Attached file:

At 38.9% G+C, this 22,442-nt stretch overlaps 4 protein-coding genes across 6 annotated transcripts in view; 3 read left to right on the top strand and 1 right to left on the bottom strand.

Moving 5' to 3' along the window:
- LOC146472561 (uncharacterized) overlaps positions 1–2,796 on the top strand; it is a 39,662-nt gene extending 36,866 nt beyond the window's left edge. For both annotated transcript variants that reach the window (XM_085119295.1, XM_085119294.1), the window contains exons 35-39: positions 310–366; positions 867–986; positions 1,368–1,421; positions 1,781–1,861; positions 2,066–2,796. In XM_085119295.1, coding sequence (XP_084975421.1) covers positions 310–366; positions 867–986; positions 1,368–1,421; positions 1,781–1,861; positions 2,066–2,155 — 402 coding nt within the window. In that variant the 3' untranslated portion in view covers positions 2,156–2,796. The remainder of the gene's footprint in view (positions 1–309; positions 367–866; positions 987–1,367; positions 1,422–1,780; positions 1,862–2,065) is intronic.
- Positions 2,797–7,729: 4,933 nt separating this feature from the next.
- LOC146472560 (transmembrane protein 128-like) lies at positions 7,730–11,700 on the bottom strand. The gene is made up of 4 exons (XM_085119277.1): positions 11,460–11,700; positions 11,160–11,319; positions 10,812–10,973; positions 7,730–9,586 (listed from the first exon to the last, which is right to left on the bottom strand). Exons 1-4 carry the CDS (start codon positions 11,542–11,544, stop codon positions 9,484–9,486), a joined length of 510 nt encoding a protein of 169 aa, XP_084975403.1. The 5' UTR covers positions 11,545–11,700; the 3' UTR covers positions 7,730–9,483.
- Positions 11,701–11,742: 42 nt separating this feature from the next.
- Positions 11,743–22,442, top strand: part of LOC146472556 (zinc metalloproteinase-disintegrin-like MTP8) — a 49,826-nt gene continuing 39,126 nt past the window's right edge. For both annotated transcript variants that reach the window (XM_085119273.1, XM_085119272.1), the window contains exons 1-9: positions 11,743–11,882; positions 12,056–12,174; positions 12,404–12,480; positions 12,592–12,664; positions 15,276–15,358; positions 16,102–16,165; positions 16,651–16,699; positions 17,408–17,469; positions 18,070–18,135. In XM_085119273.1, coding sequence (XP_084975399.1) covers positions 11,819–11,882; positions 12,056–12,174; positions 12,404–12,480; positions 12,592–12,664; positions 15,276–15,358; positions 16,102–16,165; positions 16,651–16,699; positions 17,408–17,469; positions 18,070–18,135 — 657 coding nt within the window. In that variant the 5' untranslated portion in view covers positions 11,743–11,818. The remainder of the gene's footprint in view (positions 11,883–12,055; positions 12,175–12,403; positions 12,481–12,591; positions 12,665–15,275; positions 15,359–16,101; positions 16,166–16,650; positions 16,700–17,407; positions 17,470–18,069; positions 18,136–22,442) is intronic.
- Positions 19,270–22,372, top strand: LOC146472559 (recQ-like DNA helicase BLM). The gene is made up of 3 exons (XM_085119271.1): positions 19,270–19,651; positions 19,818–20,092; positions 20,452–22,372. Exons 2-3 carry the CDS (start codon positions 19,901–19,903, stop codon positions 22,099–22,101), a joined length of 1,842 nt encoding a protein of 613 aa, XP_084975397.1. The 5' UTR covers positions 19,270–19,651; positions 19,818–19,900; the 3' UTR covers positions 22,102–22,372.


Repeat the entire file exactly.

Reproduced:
At 38.9% G+C, this 22,442-nt stretch overlaps 4 protein-coding genes across 6 annotated transcripts in view; 3 read left to right on the top strand and 1 right to left on the bottom strand.

Moving 5' to 3' along the window:
- LOC146472561 (uncharacterized) overlaps positions 1–2,796 on the top strand; it is a 39,662-nt gene extending 36,866 nt beyond the window's left edge. For both annotated transcript variants that reach the window (XM_085119295.1, XM_085119294.1), the window contains exons 35-39: positions 310–366; positions 867–986; positions 1,368–1,421; positions 1,781–1,861; positions 2,066–2,796. In XM_085119295.1, coding sequence (XP_084975421.1) covers positions 310–366; positions 867–986; positions 1,368–1,421; positions 1,781–1,861; positions 2,066–2,155 — 402 coding nt within the window. In that variant the 3' untranslated portion in view covers positions 2,156–2,796. The remainder of the gene's footprint in view (positions 1–309; positions 367–866; positions 987–1,367; positions 1,422–1,780; positions 1,862–2,065) is intronic.
- Positions 2,797–7,729: 4,933 nt separating this feature from the next.
- LOC146472560 (transmembrane protein 128-like) lies at positions 7,730–11,700 on the bottom strand. The gene is made up of 4 exons (XM_085119277.1): positions 11,460–11,700; positions 11,160–11,319; positions 10,812–10,973; positions 7,730–9,586 (listed from the first exon to the last, which is right to left on the bottom strand). Exons 1-4 carry the CDS (start codon positions 11,542–11,544, stop codon positions 9,484–9,486), a joined length of 510 nt encoding a protein of 169 aa, XP_084975403.1. The 5' UTR covers positions 11,545–11,700; the 3' UTR covers positions 7,730–9,483.
- Positions 11,701–11,742: 42 nt separating this feature from the next.
- Positions 11,743–22,442, top strand: part of LOC146472556 (zinc metalloproteinase-disintegrin-like MTP8) — a 49,826-nt gene continuing 39,126 nt past the window's right edge. For both annotated transcript variants that reach the window (XM_085119273.1, XM_085119272.1), the window contains exons 1-9: positions 11,743–11,882; positions 12,056–12,174; positions 12,404–12,480; positions 12,592–12,664; positions 15,276–15,358; positions 16,102–16,165; positions 16,651–16,699; positions 17,408–17,469; positions 18,070–18,135. In XM_085119273.1, coding sequence (XP_084975399.1) covers positions 11,819–11,882; positions 12,056–12,174; positions 12,404–12,480; positions 12,592–12,664; positions 15,276–15,358; positions 16,102–16,165; positions 16,651–16,699; positions 17,408–17,469; positions 18,070–18,135 — 657 coding nt within the window. In that variant the 5' untranslated portion in view covers positions 11,743–11,818. The remainder of the gene's footprint in view (positions 11,883–12,055; positions 12,175–12,403; positions 12,481–12,591; positions 12,665–15,275; positions 15,359–16,101; positions 16,166–16,650; positions 16,700–17,407; positions 17,470–18,069; positions 18,136–22,442) is intronic.
- Positions 19,270–22,372, top strand: LOC146472559 (recQ-like DNA helicase BLM). The gene is made up of 3 exons (XM_085119271.1): positions 19,270–19,651; positions 19,818–20,092; positions 20,452–22,372. Exons 2-3 carry the CDS (start codon positions 19,901–19,903, stop codon positions 22,099–22,101), a joined length of 1,842 nt encoding a protein of 613 aa, XP_084975397.1. The 5' UTR covers positions 19,270–19,651; positions 19,818–19,900; the 3' UTR covers positions 22,102–22,372.